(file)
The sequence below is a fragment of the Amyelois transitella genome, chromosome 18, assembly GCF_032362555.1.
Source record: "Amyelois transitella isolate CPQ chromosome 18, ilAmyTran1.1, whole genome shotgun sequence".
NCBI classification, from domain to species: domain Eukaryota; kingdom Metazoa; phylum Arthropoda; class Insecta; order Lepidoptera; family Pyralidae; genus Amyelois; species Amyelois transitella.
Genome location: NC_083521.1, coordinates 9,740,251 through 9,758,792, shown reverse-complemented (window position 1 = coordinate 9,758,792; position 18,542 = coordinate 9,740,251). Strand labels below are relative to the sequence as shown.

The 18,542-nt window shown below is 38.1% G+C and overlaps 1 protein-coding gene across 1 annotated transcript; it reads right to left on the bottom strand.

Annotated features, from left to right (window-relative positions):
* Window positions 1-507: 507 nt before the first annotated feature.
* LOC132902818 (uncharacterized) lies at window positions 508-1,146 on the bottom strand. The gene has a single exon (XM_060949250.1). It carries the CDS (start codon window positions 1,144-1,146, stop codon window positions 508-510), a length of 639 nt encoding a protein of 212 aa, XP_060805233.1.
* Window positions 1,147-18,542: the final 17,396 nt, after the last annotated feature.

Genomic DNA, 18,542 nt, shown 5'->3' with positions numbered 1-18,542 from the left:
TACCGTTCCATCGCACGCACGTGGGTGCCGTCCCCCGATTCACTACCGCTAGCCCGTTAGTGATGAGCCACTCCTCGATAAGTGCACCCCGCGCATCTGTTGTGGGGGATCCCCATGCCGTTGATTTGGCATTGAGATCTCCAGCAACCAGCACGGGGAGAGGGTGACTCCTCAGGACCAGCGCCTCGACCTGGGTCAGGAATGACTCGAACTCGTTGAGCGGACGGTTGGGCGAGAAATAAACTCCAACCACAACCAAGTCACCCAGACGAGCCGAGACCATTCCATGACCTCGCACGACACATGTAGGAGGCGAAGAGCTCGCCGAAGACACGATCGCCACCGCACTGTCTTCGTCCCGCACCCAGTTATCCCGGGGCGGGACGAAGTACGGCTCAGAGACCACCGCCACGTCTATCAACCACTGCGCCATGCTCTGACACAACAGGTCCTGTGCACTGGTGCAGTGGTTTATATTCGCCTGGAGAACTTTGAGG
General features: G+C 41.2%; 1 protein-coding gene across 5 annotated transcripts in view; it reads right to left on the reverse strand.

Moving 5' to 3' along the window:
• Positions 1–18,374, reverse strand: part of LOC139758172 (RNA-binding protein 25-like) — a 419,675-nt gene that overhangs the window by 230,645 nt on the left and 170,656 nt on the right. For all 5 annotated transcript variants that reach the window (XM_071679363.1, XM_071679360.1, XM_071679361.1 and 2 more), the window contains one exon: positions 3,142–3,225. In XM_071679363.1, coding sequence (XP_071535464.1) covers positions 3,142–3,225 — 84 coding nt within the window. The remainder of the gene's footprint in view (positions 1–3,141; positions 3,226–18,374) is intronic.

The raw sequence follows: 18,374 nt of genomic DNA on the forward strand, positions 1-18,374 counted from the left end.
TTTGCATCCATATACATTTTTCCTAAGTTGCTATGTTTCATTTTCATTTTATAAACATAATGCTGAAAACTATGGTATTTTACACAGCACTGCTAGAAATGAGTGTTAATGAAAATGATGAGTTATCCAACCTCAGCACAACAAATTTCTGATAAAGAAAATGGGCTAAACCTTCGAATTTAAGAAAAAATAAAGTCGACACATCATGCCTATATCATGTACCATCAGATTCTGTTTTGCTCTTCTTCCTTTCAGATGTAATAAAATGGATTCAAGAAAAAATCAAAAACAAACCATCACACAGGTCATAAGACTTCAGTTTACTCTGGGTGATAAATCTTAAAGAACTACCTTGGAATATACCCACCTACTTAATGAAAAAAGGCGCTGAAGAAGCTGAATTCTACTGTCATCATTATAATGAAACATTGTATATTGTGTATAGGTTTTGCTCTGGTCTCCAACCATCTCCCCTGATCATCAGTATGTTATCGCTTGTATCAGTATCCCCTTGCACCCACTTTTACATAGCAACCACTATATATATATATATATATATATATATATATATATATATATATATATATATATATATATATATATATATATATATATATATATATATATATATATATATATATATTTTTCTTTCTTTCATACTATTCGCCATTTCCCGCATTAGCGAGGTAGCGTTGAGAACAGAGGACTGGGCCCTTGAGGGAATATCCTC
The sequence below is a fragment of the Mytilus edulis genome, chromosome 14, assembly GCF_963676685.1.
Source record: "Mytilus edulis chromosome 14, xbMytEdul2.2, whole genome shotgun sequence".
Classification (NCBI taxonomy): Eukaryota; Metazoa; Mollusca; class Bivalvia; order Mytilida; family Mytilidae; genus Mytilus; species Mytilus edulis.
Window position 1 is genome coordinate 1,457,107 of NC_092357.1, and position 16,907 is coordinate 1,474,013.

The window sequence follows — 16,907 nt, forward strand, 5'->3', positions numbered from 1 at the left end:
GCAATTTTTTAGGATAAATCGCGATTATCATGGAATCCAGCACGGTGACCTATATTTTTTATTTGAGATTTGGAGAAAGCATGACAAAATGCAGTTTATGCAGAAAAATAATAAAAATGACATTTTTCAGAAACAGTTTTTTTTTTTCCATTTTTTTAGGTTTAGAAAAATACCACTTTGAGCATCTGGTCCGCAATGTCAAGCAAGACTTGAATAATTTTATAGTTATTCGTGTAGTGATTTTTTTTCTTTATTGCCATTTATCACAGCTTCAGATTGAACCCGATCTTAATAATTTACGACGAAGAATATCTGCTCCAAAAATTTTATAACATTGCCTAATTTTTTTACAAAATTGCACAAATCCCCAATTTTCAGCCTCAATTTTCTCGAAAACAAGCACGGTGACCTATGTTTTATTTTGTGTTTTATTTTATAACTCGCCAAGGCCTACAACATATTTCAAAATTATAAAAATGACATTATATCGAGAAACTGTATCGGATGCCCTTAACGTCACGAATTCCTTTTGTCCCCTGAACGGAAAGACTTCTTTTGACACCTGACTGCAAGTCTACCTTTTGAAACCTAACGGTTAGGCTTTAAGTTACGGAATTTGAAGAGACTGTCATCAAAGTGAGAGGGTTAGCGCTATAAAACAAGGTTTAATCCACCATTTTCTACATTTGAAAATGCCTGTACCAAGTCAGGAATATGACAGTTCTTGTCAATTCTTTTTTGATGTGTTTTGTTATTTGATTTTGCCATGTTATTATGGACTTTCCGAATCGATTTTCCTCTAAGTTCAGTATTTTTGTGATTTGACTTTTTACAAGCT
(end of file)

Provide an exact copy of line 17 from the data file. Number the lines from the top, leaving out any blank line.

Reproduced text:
The sequence below is a fragment of the Mytilus edulis genome, chromosome 14, assembly GCF_963676685.1.